Last night in the first of a three-part series on Channel 4 exploring large families we met Sue Radford and husband Noel (left) and their 14 children as well as another couple, Mike and Tania Sullivan, parents of nine (although during filming Tania gave birth to twins so is now a mum of 11.)
Firstly I do believe that more women, if they were not restrained by practical issues such as where to sleep everyone, buying a bigger car and the general cost of having a large brood, would have more kids.
That said, when I think of a large family I think of a mum of five or six children – not 15. And in fact two scenes from the programme last night stuck out in my mind. The first was Sue, then pregnant with number 15, and Noel doling out dinner for 14 children as well as themselves. Quite how they can face this amount of cooking and washing up every single day is beyond me. But you had to hand it to them. Their children came over as delightful, as did they as parents. They didn’t even look tired, despite the fact that for the few hours the older ones are at school, Sue goes off to help Noel in his bakery.
The second scene was when, having packed 120 T shirts, the whole family jetted off to Lanzarote. The air hostess’s face as she sorted through such a pile of passports was a picture (how awful to have to apply for so many!) and Noel and Sue literally had to keep watch on the beach every second. It reminded me of the time I accompanied one of my children on a school trip – the worry of losing one child was massive and yet I don’t think I was responsible for anything like 14 children.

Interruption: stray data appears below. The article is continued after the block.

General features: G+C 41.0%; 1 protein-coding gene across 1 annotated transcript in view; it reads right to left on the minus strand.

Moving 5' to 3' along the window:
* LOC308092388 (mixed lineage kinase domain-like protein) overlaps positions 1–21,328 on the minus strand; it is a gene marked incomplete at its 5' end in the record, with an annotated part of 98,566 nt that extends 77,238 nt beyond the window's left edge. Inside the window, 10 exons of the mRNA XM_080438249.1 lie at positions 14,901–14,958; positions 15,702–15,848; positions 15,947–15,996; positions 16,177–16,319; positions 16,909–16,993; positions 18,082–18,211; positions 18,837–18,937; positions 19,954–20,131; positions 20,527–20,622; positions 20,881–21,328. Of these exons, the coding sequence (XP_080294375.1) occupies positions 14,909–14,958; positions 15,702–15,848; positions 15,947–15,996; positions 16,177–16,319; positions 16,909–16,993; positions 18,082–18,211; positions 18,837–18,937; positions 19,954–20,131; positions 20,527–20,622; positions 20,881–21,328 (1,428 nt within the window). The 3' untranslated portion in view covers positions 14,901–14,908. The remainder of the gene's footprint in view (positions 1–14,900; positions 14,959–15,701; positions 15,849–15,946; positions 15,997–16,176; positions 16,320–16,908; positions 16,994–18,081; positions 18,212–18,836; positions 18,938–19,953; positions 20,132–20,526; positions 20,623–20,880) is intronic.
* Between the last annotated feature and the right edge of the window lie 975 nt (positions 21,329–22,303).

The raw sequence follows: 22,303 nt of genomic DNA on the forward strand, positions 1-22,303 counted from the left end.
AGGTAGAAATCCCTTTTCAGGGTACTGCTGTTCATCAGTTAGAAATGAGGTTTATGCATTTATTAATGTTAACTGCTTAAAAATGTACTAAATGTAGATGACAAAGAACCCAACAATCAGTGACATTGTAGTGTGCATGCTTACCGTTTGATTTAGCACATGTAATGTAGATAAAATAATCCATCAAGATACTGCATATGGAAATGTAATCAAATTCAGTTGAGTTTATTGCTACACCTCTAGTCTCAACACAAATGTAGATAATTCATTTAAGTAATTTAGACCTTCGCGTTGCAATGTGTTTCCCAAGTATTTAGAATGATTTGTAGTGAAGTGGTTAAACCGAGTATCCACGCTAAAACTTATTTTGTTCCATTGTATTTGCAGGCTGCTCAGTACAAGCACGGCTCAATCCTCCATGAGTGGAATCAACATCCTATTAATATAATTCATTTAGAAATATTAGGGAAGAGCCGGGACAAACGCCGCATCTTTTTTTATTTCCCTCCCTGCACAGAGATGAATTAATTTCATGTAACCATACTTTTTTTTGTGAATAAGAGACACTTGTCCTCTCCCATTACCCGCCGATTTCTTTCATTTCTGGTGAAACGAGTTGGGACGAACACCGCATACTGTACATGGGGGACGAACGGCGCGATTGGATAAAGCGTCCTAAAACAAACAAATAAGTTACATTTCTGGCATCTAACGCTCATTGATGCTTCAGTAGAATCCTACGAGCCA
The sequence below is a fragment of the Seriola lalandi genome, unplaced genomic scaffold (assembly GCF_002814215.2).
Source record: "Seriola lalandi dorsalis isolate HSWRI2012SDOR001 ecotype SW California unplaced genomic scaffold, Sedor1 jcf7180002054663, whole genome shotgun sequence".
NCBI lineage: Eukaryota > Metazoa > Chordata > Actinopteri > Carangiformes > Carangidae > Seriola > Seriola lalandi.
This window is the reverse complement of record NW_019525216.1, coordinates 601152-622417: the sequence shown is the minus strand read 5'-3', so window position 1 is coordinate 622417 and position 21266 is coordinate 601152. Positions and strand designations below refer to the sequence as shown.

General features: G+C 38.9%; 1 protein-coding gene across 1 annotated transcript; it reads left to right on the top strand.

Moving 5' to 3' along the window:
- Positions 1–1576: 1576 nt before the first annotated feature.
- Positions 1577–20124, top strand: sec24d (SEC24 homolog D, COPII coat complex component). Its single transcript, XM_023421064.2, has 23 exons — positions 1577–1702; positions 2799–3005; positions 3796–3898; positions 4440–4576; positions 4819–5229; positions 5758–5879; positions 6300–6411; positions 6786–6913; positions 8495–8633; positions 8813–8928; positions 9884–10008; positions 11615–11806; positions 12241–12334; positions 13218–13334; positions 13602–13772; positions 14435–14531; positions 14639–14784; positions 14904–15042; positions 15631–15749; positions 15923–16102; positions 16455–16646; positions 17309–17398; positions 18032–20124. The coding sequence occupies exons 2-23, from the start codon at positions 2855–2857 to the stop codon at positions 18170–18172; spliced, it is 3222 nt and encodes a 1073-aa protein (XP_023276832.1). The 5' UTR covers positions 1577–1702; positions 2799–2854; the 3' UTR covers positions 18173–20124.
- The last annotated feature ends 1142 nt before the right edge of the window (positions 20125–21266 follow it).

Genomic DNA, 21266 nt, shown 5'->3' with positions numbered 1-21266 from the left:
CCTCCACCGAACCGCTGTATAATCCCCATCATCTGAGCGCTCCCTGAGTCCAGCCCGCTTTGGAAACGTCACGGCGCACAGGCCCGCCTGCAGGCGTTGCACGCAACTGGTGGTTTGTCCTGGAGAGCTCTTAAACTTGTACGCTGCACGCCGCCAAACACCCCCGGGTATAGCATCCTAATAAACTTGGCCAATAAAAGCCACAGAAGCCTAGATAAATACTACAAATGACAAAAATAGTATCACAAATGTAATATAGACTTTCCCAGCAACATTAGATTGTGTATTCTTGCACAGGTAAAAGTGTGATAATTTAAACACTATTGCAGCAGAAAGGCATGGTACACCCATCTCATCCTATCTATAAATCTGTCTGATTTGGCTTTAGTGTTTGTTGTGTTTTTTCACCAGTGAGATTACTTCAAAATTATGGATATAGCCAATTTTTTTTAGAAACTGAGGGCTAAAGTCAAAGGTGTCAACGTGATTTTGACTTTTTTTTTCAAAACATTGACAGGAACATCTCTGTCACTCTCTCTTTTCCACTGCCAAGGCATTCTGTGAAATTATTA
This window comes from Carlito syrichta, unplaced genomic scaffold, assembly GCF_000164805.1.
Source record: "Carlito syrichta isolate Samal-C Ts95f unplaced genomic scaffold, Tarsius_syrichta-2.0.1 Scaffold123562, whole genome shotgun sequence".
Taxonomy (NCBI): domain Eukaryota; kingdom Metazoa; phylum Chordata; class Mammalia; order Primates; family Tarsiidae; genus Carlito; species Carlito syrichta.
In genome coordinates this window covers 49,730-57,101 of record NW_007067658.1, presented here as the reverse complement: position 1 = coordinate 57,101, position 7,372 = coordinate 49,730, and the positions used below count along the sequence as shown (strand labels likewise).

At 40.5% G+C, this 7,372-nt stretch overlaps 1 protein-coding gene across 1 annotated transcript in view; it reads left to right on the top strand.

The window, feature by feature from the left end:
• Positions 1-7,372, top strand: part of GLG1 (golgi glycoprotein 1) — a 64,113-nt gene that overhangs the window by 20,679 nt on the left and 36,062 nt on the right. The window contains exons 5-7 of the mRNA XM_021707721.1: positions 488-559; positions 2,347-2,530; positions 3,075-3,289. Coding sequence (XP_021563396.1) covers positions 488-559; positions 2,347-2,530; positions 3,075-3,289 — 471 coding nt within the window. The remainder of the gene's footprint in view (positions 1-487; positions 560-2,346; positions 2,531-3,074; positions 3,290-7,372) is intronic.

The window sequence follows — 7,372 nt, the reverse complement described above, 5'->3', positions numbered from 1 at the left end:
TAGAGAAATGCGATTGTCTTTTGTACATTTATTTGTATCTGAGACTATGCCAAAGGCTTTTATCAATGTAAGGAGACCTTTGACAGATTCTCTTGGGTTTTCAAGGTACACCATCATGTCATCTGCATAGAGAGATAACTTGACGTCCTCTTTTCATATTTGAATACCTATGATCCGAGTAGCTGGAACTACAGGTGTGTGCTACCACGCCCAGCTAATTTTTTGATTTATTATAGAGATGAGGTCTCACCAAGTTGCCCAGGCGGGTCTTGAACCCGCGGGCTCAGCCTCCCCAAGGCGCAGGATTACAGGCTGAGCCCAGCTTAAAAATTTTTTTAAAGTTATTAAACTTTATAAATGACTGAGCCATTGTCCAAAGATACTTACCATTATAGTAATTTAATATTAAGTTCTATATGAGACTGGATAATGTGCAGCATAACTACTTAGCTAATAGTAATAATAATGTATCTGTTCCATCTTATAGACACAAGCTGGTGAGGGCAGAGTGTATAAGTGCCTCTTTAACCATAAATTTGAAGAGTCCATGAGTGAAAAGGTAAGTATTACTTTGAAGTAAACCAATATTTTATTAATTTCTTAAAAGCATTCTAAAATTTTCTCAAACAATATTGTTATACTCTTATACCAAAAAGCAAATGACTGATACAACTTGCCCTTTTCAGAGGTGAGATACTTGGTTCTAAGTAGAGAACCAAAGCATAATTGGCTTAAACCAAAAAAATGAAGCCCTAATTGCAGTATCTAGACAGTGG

However, it was clear despite needing to go out in a minibus, Sue and Noel absolutely adore having so many children. Interestingly both of them were adopted as children and admitted this might play some role in why they both felt driven to keep adding to their family. Sue said they would never be lonely. Her older children agreed as well as being addicted to buying a new pushchair every year, their mum was addicted to babies and they couldn’t imagine her ever stopping.
The other mum featured in the programme – Tania – also agreed there was something terribly addictive about babies. As she cradled newborn twin baby girls, she confessed there was nothing to beat the moment a new baby is handed to you in the delivery room. If the success of Channel 4’s other series One Born every Minute is anything to go by, she is not alone – many would agree with her bringing a new life into the world is very special.
Like Sue, Tania, who’d also had eight miscarriages, could also not rule out having another baby – despite the very real medical risks that increase with giving birth to so many. As Catholics, who don’t believe in using contraception, it seems very likely that Tania will add to her brood of 11.
The only question that wasn’t asked was what happens when you can’t have any more babies? Maybe being a gran will compensate. But you couldn’t help but wonder how as being pregnant was so important to them, each woman would eventually cope with the fact that one day one baby will be their last. If your whole world for so long has revolved around having babies, that will surely take some coming to terms with.
The second part next week looks as sibling rivalry and meets the Lewis family who have 12 daughters and the Bland family, where children from different relationships struggle to live harmoniously under the same roof.
Find out more: Click on the photo to go to Channel 4.
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